Eyecare is an important part of life at any age. Many people with poor eyesight or eye health issues seek vision correction techniques ranging from wearing eyeglasses and contact lenses to having LASIK and cataract surgery.

Eyes are incredibly powerful, complex organs, and there’s a lot you probably didn’t know about them, which is why we’ve compiled a list of the 17 most insane facts about eyes you may never have known.

1. Dogs Can’t Distinguish Between Red and Green

Dogs evolved from wolves and were typically most active at dawn or dusk when it wasn’t necessary to differentiate between these colors. Today, all dogs have a condition called deuteranopia, which makes it impossible for them to know the difference between green and red.

2. The World’s Most Common Eye Color Is Brown

It’s estimated 70-79% of people have brown eyes, while 8-10% have blue eyes, and only about 2% have green.

3. Dolphins Can Sleep with One Eye Open

Dolphins usually only sleep on one side of their brain at a time, meaning one half of their brain is snoozing with its eye shut, while the other half is wide awake and on the lookout for predators.

4. Babies Can’t Produce Tears Until They’re at Least Six Weeks Old

Most newborn babies will cry but won’t produce any tears until they’re around 6-8 weeks old because their tear ducts are still developing after birth.

5. The Only Tissue in the Human Body That Doesn’t Contain Blood Vessels Is the Cornea

In fact, a serious eye condition called interstitial keratitis is characterized by the growth of blood vessels into the cornea. It must be treated with topical corticosteroids or further medical intervention.

6. Owls Can’t Move Their Eyes

Owls are incapable of moving their eyes because they don’t have eyeballs at all. Instead, they have tube-like eyes that force them to turn their heads at incredible angles just to keep an eye on their surroundings.

7. Our Eyes Close Automatically to Protect Us from Harm or Danger

If our brains detect something dangerous coming toward us at high speed, we automatically close our eyes to protect them from harm.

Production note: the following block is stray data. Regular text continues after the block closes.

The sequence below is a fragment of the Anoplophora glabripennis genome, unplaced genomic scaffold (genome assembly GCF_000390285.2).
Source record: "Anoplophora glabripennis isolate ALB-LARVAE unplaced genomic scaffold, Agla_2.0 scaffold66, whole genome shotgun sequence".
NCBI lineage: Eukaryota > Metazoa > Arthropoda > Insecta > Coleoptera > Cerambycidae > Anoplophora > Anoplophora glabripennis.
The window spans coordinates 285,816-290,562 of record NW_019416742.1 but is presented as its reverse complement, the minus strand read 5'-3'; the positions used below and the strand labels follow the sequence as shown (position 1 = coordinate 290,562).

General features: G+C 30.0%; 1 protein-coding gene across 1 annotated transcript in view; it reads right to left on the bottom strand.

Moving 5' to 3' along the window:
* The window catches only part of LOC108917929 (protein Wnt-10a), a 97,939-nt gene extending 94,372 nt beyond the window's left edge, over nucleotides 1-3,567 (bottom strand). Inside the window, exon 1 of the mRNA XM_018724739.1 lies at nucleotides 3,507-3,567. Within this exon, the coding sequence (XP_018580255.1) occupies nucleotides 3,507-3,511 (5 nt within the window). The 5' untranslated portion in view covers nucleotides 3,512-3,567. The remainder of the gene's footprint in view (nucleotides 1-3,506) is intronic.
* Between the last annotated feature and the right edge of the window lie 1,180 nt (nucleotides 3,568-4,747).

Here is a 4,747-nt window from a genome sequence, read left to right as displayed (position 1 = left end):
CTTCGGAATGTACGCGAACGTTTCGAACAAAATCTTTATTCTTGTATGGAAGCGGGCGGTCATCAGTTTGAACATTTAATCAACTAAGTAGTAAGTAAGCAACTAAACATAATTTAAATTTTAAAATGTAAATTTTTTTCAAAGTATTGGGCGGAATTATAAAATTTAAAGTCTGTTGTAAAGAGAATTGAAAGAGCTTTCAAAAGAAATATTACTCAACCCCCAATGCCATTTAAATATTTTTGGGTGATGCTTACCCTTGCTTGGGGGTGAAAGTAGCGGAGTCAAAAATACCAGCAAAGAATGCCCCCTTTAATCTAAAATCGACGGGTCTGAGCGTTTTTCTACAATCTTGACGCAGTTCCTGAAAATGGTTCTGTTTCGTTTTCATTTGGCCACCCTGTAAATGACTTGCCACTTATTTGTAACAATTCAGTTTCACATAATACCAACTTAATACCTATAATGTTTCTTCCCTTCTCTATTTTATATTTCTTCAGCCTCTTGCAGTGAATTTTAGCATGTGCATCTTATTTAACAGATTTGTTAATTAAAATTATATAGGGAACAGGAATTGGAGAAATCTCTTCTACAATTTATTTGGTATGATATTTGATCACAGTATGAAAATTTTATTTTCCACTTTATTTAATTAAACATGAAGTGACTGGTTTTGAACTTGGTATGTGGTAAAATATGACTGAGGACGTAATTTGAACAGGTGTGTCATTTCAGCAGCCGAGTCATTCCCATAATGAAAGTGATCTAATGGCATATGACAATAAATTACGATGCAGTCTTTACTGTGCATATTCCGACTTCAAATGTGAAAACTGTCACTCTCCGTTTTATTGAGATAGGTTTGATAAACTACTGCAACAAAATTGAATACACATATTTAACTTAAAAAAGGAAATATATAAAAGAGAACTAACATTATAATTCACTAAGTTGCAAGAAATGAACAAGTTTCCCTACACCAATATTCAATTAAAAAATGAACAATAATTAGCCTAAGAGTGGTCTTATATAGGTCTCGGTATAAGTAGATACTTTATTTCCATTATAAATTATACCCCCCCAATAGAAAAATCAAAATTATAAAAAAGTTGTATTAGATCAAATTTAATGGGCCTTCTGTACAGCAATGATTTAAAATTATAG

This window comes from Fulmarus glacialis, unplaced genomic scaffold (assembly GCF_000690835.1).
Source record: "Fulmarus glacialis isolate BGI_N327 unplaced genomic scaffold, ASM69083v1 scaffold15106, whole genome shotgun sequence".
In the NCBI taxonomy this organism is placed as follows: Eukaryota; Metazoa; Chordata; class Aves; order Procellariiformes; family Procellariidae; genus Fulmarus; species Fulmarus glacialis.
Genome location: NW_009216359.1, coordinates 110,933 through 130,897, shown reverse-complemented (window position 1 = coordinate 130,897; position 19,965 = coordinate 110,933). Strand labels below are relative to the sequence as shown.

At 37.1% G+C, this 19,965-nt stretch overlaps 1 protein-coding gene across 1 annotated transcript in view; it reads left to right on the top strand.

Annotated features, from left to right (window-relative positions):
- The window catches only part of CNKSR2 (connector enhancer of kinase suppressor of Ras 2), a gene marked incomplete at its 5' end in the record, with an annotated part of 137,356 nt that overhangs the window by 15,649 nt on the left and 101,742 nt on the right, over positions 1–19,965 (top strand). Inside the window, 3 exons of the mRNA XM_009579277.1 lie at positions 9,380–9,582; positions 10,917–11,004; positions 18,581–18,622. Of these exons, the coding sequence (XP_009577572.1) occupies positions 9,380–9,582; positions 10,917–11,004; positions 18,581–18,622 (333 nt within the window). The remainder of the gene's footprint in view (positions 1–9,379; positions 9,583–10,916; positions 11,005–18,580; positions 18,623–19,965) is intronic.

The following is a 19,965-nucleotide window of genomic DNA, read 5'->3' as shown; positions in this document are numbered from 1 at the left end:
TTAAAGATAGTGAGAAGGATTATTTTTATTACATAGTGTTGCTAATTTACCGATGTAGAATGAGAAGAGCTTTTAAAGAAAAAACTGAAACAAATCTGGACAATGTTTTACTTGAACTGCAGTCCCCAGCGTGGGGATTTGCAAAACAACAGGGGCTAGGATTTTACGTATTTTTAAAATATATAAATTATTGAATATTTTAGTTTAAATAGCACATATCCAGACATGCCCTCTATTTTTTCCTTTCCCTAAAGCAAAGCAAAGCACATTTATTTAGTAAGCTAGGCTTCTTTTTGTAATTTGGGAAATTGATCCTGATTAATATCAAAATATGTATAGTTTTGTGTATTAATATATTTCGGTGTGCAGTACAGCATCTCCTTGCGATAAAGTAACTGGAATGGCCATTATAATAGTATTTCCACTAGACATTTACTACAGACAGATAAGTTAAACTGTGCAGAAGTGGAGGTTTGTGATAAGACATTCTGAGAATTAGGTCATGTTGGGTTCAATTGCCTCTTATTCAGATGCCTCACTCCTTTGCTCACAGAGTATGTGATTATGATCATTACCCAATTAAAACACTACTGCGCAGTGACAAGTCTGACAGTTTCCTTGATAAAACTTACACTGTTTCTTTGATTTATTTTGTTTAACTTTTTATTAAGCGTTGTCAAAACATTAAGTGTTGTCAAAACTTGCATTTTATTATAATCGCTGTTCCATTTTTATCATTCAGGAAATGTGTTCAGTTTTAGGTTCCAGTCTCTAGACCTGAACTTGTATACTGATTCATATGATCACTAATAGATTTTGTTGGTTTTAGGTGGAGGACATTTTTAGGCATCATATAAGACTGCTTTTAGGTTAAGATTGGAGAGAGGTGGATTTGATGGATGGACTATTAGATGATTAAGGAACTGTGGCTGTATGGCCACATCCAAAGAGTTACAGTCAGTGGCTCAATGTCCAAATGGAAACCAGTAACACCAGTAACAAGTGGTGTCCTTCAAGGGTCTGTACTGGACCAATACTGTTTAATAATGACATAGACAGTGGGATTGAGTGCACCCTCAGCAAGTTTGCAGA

8. If One of Our Eyes Were a Digital Camera, It Would Have 576 Megapixels

In comparison, some of the best cameras in the world have around 50 megapixels.

9. The Human Eye Has Around Seven Million Cone Photoreceptors That Help Us Identify Details on Objects

Rod and cone photoreceptors are responsible for most of our eyesight and ability to see detail and spot objects far away.

10. Humans Have Two Eyes to Give Them Depth Perception

Seeing an object from two angles enables our brain to determine how far away it is.

11. Our Eyes Have Blind Spots Where the Optic Nerve Crosses the Retina

To make up for these blind spot gaps, our brain uses stimuli from our other eye to determine what we’re missing.

12. Our Eyes Contain More Than 100 Million Light Sensitive Cells

These light-sensitive cells are the only reason we can “see” or process light as well as we do.

13. The Eye Is an Ancient Phenomenon

The first eyes appeared over 550 million years ago. Primitive lifeforms didn’t have eyeballs like humans, and many animals do. Instead, single-celled organisms had patches of photoreceptor proteins that could detect light.

14. Eyes Are Complex

As the second most complex organs after the brain, eyeballs have over two million working parts, and more than one million nerve fibers connect each one to the brain.

15. Eyes Are Well-Protected

Eyebrows prevent sweat from reaching your eyes, while eyelashes serve to keep dirt out of them. Eyelashes are also continuously shed, lasting approximately five months each and adding up to over 98 feet of shed hair per eye over a person’s lifetime.

16. Eyes Host the Fastest Muscle in Your Body

There are six extraocular muscles attached to each eye, allowing you to look side to side. Responsible for various involuntary motions, they allow movements called saccades that last 50 to 60 milliseconds each.

17. Newborn Babies Have Limited Color Vision

An infant’s color vision is limited because the eyes’ photoreceptor cells or cones aren’t strong enough. Babies typically gain the ability to tell apart red and green at two months and blue and yellow a few weeks after that.

human eye model

Schedule Corrective Eye Surgery with ADV Vision Centers

At ADV Vision Centers, located in Paso Robles, Santa Maria, and San Luis Obispo, CA, we can provide cataract, LASIK, and other eye surgeries, as well as glaucoma treatment and a range of ophthalmological services. For a free consultation, please contact us today using our online scheduling tool or by calling (805) 987-5300 to schedule an appointment.